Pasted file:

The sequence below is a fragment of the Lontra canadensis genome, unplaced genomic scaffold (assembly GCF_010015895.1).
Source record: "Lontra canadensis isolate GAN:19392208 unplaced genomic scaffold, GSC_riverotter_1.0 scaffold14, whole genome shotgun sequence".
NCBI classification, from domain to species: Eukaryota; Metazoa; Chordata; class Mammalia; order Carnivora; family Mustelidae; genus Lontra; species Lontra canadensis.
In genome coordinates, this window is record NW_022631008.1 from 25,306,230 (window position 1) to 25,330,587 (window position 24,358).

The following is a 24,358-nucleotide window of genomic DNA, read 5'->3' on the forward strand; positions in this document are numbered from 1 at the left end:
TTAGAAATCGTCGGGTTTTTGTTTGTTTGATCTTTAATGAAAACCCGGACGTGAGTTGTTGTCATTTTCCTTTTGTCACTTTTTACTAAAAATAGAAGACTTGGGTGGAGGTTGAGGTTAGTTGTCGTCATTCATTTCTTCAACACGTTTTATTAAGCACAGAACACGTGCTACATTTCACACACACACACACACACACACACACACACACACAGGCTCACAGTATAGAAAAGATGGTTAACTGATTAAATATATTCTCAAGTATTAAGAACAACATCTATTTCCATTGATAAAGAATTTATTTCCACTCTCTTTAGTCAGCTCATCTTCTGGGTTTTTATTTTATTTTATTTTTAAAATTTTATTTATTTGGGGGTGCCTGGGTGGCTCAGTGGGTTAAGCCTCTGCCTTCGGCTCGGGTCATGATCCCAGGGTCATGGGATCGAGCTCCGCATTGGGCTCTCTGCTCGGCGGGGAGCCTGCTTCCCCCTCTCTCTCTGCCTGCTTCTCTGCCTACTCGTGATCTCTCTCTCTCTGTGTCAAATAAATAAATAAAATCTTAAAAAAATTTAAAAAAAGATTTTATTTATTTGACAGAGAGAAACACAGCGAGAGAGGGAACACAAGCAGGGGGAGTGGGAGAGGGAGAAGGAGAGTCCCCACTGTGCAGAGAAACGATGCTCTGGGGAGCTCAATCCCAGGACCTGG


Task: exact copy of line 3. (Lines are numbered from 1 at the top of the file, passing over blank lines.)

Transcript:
NCBI classification, from domain to species: Eukaryota; Metazoa; Chordata; class Mammalia; order Carnivora; family Mustelidae; genus Lontra; species Lontra canadensis.